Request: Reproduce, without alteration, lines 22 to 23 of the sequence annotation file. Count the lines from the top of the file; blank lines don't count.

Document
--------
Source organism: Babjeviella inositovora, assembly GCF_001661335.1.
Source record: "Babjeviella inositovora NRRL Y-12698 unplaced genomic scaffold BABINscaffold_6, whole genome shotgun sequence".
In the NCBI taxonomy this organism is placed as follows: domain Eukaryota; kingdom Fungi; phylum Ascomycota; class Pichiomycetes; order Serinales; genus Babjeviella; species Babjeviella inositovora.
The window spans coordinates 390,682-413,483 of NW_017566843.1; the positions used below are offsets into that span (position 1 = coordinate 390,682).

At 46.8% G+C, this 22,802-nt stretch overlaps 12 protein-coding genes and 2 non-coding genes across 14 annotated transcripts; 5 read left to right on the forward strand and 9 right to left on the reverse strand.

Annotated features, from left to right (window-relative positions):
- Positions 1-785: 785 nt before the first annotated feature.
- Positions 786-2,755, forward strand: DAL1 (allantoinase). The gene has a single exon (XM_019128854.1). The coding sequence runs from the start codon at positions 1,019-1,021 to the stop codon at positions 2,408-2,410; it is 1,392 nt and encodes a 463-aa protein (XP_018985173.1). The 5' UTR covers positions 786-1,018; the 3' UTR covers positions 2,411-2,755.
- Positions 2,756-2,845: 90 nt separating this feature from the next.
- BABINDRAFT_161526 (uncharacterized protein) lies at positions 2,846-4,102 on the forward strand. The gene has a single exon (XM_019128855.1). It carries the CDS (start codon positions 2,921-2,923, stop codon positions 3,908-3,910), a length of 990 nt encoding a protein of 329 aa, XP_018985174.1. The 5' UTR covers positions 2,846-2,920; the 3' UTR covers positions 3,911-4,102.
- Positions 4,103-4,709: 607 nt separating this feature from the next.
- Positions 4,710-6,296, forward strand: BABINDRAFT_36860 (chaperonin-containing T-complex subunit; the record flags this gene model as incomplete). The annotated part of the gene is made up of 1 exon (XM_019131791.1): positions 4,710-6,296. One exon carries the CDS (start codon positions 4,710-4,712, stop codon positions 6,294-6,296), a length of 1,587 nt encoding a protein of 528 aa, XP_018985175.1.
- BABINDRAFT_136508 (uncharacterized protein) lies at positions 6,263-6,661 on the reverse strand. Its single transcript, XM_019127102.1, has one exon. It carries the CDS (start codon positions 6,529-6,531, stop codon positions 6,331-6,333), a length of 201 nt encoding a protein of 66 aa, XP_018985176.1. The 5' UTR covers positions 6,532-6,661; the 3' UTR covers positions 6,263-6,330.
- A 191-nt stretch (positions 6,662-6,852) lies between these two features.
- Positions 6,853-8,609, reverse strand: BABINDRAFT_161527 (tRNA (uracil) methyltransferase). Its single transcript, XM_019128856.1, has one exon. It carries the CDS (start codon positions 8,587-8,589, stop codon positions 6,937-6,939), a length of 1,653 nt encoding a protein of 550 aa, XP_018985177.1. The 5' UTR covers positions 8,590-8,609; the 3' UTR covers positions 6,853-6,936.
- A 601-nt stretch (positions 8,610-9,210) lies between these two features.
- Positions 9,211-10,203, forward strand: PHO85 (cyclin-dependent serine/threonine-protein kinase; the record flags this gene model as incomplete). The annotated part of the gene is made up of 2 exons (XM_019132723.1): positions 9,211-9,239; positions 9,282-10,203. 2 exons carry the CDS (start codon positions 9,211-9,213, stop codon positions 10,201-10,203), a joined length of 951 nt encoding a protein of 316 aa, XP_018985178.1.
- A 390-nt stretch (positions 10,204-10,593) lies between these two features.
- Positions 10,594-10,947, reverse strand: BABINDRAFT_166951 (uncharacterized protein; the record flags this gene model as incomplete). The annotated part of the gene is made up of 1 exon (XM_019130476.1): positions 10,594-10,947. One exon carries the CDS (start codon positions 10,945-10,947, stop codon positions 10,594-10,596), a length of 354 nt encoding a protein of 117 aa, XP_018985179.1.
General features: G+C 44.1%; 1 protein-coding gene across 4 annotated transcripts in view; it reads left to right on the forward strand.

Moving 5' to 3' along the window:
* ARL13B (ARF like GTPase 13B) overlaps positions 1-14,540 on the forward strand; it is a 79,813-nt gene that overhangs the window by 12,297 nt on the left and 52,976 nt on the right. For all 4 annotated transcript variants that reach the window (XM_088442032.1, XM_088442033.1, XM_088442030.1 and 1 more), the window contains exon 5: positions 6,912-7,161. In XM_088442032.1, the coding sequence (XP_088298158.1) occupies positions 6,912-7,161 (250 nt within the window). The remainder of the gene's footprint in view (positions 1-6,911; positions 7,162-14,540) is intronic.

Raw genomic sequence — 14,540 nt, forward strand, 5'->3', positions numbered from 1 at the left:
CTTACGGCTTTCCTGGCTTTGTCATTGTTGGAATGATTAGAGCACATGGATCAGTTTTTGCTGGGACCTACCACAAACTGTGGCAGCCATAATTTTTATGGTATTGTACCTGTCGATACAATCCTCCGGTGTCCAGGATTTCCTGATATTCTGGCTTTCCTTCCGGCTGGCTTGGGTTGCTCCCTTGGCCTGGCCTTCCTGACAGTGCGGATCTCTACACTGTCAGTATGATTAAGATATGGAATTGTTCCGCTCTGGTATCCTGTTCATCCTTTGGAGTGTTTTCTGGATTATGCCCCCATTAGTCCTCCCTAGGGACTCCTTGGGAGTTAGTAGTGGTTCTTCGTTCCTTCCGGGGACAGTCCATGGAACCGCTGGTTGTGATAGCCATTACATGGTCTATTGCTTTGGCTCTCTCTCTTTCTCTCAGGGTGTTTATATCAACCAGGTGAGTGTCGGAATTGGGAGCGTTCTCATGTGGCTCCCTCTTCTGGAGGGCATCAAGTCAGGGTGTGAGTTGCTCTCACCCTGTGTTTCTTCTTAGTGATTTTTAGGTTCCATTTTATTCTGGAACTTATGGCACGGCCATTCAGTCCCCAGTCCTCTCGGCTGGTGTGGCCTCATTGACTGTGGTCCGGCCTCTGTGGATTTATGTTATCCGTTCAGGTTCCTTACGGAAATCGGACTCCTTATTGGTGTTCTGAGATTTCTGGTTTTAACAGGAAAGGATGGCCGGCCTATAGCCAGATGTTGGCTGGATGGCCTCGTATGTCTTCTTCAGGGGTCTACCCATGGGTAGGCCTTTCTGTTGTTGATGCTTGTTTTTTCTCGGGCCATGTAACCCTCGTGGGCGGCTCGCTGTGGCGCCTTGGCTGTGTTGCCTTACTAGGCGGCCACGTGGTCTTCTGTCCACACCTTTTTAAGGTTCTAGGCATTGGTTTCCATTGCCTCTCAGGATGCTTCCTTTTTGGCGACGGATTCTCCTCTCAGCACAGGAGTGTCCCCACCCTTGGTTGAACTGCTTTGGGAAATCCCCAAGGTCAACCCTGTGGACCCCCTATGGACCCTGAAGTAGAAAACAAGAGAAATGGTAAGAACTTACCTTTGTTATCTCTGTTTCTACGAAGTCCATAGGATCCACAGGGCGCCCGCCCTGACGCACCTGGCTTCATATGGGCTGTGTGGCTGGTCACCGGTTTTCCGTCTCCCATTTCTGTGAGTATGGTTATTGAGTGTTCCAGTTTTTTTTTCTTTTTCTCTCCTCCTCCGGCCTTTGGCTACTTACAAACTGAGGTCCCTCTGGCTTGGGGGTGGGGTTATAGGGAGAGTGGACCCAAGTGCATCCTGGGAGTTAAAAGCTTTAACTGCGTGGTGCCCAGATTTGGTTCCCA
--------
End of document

* ARL13B (ARF like GTPase 13B) overlaps positions 1-14,540 on the forward strand; it is a 79,813-nt gene that overhangs the window by 12,297 nt on the left and 52,976 nt on the right. For all 4 annotated transcript variants that reach the window (XM_088442032.1, XM_088442033.1, XM_088442030.1 and 1 more), the window contains exon 5: positions 6,912-7,161. In XM_088442032.1, the coding sequence (XP_088298158.1) occupies positions 6,912-7,161 (250 nt within the window). The remainder of the gene's footprint in view (positions 1-6,911; positions 7,162-14,540) is intronic.

Raw genomic sequence — 14,540 nt, forward strand, 5'->3', positions numbered from 1 at the left: